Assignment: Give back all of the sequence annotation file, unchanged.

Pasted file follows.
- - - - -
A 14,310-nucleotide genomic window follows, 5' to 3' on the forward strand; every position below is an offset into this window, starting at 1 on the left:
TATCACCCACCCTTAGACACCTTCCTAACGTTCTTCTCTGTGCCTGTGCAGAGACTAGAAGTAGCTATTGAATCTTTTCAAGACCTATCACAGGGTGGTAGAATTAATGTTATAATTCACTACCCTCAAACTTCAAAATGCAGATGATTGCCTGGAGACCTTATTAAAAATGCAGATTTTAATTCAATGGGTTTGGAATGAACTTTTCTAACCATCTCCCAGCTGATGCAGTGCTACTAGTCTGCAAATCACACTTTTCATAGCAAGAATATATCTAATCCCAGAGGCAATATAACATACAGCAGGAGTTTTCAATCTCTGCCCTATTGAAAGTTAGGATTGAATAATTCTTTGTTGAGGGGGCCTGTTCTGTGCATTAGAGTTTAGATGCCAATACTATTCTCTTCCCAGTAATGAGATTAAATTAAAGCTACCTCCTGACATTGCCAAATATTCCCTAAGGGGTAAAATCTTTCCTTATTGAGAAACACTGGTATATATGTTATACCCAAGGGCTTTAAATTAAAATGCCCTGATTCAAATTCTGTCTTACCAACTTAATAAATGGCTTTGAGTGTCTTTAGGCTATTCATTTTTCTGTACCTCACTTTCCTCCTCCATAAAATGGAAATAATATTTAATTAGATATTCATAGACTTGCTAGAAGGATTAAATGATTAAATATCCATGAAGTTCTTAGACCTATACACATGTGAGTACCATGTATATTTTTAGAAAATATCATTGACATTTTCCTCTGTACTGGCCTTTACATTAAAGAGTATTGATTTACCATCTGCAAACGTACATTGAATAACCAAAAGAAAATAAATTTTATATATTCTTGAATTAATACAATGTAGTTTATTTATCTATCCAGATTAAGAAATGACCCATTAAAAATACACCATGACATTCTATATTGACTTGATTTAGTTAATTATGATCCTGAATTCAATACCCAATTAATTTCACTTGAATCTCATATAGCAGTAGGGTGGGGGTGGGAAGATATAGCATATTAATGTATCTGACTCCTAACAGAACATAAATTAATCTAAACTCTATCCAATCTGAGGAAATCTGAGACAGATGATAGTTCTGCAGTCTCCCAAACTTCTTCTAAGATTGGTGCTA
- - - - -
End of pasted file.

A 14,310-nucleotide genomic window follows, 5' to 3' on the forward strand; every position below is an offset into this window, starting at 1 on the left:
TATCACCCACCCTTAGACACCTTCCTAACGTTCTTCTCTGTGCCTGTGCAGAGACTAGAAGTAGCTATTGAATCTTTTCAAGACCTATCACAGGGTGGTAGAATTAATGTTATAATTCACTACCCTCAAACTTCAAAATGCAGATGATTGCCTGGAGACCTTATTAAAAATGCAGATTTTAATTCAATGGGTTTGGAATGAACTTTTCTAACCATCTCCCAGCTGATGCAGTGCTACTAGTCTGCAAATCACACTTTTCATAGCAAGAATATATCTAATCCCAGAGGCAATATAACATACAGCAGGAGTTTTCAATCTCTGCCCTATTGAAAGTTAGGATTGAATAATTCTTTGTTGAGGGGGCCTGTTCTGTGCATTAGAGTTTAGATGCCAATACTATTCTCTTCCCAGTAATGAGATTAAATTAAAGCTACCTCCTGACATTGCCAAATATTCCCTAAGGGGTAAAATCTTTCCTTATTGAGAAACACTGGTATATATGTTATACCCAAGGGCTTTAAATTAAAATGCCCTGATTCAAATTCTGTCTTACCAACTTAATAAATGGCTTTGAGTGTCTTTAGGCTATTCATTTTTCTGTACCTCACTTTCCTCCTCCATAAAATGGAAATAATATTTAATTAGATATTCATAGACTTGCTAGAAGGATTAAATGATTAAATATCCATGAAGTTCTTAGACCTATACACATGTGAGTACCATGTATATTTTTAGAAAATATCATTGACATTTTCCTCTGTACTGGCCTTTACATTAAAGAGTATTGATTTACCATCTGCAAACGTACATTGAATAACCAAAAGAAAATAAATTTTATATATTCTTGAATTAATACAATGTAGTTTATTTATCTATCCAGATTAAGAAATGACCCATTAAAAATACACCATGACATTCTATATTGACTTGATTTAGTTAATTATGATCCTGAATTCAATACCCAATTAATTTCACTTGAATCTCATATAGCAGTAGGGTGGGGGTGGGAAGATATAGCATATTAATGTATCTGACTCCTAACAGAACATAAATTAATCTAAACTCTATCCAATCTGAGGAAATCTGAGACAGATGATAGTTCTGCAGTCTCCCAAACTTCTTCTAAGATTGGTGCTA